Yang, Ming-Xian (2009) Studies on mixed-species colonies of honeybees, Apis cerana and Apis mellifera. PhD thesis, Rhodes University.
The honeybees Apis cerana and Apis mellifera are derived from the same ancestral base about two million years ago. With speciation and evolution, they have acquired many advanced living skills in common, but have also evolved very different living strategies due to different distributions. This thesis is an intensive study of the biology of the mixed-species colonies of these species, the aims of which were to investigate their behavioural relationships and uncover the evolutionary conserved features of their behaviours subsequent to speciation. The results show that the two species can form a stable society to perform normal tasks. First, workers of both species in the mixed-colonies could form the typical retinue behaviour to hetero-species queens, thus indicating that queen pheromones could be spread to and by both species. Secondly, both species did not show significantly different ovarian activation under hetero-species queens, suggesting that the queen pheromones more likely play a role of ―honest signal‖ rather than a ―repression‖ substance in the honeybee colonies. Thirdly, both species could mutually decode each other‘s waggle dances, with unexpectedly low misunderstanding; revealing that the dance language in a dark environment is quite adaptive for cavity-nesting honeybees. Fourthly, workers of both species could cooperate with each other in comb construction, although the combs they built contain many irregular cells. Interestingly, A. cerana workers could be stimulated by A. mellifera workers to perform this task, thus confirming self-organization theory in the colony. Fifthly, A. mellifera workers behaved more ―defectively‖ in thermoregulation, but perhaps because A. cerana workers are more sensitive to changes in hive temperature. Given these differences in strategy, A. mellifera workers‘ performance might in fact reduce conflicts. Lastly, when faced with threats of predatory wasps, both species engaged in aggressive defence. Although they did not learn from each other‘s responses, species-specific strategies were adopted by each of them so that the defence of the mixed-colonies is very effective. I conclude that the two species can adapt to each other‘s efforts and task allocation is reasonably organized allowing mixed-species colonies to reach stability. These results suggest that all of the social behaviours discussed here were highly conserved following speciation. This thesis could provide some clues for the study of honeybee evolution from open-nesting to the transition of cavity-nesting.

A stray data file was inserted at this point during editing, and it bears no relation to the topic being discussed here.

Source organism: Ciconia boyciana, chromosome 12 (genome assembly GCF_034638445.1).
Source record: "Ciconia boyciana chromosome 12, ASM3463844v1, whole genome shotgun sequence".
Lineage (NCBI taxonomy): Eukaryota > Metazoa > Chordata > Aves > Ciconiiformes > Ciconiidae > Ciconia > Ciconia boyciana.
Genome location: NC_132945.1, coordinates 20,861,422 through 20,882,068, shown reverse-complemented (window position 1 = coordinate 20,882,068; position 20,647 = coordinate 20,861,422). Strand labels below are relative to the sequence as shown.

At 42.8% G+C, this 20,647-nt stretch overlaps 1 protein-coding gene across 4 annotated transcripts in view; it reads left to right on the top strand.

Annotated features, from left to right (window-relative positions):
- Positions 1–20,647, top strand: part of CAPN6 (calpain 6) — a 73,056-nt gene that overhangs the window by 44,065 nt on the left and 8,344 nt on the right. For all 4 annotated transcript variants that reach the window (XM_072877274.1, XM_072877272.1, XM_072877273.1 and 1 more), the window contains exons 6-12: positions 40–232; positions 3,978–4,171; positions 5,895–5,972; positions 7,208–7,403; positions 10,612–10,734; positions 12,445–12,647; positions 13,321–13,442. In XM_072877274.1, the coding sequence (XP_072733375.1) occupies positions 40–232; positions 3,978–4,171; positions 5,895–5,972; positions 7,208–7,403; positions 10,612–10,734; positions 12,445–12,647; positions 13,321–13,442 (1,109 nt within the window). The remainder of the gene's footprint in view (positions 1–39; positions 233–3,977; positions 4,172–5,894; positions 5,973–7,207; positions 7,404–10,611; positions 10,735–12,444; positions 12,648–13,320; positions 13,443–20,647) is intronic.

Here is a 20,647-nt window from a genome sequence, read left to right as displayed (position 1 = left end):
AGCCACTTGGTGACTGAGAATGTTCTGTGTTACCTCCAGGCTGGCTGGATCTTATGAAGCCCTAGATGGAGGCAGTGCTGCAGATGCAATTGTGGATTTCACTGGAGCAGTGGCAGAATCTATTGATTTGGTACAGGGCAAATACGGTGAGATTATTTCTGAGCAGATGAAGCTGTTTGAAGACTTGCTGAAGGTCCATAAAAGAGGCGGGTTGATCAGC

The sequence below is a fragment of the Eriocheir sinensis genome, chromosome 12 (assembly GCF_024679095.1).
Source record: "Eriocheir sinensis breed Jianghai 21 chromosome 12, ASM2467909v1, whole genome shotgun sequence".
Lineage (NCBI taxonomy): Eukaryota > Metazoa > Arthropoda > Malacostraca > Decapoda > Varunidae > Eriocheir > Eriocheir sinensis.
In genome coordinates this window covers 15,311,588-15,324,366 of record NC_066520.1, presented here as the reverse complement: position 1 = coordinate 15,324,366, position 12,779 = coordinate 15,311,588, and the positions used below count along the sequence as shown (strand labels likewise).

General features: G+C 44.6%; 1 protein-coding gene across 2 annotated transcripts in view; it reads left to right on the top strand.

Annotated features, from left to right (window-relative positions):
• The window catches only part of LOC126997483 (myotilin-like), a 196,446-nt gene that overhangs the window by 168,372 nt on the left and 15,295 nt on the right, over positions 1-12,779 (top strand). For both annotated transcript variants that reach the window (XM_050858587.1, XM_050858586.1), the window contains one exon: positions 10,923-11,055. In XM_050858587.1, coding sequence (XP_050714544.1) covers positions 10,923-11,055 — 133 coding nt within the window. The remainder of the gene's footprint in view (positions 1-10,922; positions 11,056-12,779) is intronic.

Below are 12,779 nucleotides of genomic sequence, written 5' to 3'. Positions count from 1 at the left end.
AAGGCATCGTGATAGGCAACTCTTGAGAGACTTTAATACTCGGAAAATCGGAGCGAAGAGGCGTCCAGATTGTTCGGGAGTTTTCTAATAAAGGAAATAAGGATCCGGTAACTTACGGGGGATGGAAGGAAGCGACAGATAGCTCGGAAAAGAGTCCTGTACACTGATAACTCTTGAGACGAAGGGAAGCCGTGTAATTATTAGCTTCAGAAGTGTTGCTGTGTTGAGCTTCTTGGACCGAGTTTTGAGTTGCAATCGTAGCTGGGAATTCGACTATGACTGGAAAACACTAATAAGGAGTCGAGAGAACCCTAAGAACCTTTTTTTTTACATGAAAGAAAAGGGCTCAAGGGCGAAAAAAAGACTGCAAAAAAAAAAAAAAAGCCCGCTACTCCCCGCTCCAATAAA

|Item Type:||Thesis (PhD)|
|Uncontrolled Keywords:||Bees, Apis cerana, Honeybee, Honeybee - Behavior, Bee culture, Honeybee - Physiology, Insect societies, Animal communication, Bees - Nests|
|Subjects:||Q Science > QL Zoology > Animal behaviour|
|Divisions:||Faculty > Faculty of Science > Zoology & Entomology|
|Deposited By:||Mrs Carol Perold|
|Deposited On:||11 Feb 2011 06:50|
|Last Modified:||06 Jan 2012 16:21|
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